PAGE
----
Wednesday, September 29, 2010

Let Me In

My review of Let Me In is in this week's WE.


Starring Kodi Smitt-McPhee, Chloe Moretz
Directed by Matt Reeves

The titular difference between the exquisite 2008 Swedish film, Let the Right One In, and its American remake, Let Me In, is subtle but telling. Where the original tapped into the cruel beauty of vampires as metaphor for the everyday horrors of growing up, writer-director Matt Reeves’s version is Hollywood lite: metaphor-free and bereft of pesky nuance.

On the bright side, Let Me In couldn’t have better source material, which automatically elevates it well above most other unnecessary remakes. It also boasts performances by two powerful preteen leads. Owen (Kodi Smitt-McPhee) is a lonely 12-year-old kid ignored by his parents and bullied at school. When Abby (Kick-Ass’s Chloe Moretz) moves in next door, he thinks maybe he’s finally found a friend — even though she confesses she’s been 12 for “a very long time.” As their relationship progresses through a series of sweetly twee scenes — like their nightly ritual of communicating through their shared bedroom walls using Morse code — a string of unsolved murders leads straight to Abby’s door, and Owen’s bullies escalate their attacks, leading to a bloody climax.

The film starts strong thanks to cinematographer Greig Fraser, whose opening scenes are among the most creatively filmed in recent years, and Michael Giacchino’s score is reminiscent of the brilliant tension Wendy Carlos and Rachel Elkind crafted for horror classic The Shining. There are good things in Let Me In, but fans of the original will resent Reeves’s decision to forsake storytelling in favour of amping up the gore, thereby diluting — but not extinguishing — the film’s power. —Andrea Warner.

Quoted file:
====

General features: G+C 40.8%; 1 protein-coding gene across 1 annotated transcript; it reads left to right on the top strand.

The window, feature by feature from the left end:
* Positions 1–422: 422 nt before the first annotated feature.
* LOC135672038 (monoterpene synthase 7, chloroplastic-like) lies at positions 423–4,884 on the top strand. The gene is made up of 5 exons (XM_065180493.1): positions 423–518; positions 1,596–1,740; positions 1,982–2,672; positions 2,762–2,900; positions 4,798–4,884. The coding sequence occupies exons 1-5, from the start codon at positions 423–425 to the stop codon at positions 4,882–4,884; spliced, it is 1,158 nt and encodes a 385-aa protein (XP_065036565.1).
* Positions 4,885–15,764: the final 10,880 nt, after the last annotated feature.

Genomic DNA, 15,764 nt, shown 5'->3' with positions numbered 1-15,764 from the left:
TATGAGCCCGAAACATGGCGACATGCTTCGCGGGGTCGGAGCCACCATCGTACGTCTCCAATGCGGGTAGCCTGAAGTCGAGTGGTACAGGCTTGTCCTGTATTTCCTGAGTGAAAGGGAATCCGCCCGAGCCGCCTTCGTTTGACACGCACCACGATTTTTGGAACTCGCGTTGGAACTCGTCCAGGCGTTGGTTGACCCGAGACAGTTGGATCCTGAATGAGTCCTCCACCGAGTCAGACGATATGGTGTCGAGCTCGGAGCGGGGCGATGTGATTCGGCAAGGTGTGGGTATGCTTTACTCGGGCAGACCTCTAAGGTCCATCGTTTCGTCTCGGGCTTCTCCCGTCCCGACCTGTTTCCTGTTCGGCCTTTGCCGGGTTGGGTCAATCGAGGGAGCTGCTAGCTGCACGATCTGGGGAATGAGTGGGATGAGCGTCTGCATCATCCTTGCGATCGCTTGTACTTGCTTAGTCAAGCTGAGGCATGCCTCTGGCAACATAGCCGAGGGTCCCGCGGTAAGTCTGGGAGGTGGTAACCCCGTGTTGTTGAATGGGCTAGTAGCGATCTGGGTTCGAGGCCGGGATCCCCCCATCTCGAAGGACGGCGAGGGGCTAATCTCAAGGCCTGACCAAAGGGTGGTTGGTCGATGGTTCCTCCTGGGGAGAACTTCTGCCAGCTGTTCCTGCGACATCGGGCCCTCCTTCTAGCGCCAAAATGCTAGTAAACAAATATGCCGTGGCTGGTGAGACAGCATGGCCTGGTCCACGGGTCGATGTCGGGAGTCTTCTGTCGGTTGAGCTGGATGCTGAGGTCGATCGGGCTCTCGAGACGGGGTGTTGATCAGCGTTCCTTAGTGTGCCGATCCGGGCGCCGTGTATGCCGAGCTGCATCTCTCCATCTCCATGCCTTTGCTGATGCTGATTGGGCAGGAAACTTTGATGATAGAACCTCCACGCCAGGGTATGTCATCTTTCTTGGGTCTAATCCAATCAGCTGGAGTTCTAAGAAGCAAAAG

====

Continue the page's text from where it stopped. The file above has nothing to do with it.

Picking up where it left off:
1 comment:

liminalD said...

I've never seen the need for remakes - it saddens me that so many people are unable to appreciate a beautiful, funny or intelligent film in it's original language (eg: Le Placard, Let the Right One In) or cultural context (Death at a Funeral). I can kind of understand it for blockbuster movies where the special effects are the main reason to see the film (Godzilla, War of the Worlds etc) because nothing dates as fast as puppetry and CGI, and where a new interpretation is brought to a piece or something novel and interesting is added (Blade Runner, Scarface etc), but on the whole I find remakes quite unnecessary and indicative of nothing but Hollywood's greed and audience's laziness.

Let the Right One In is one of the most stunning films of the last five years, there was absolutely no need for a remake.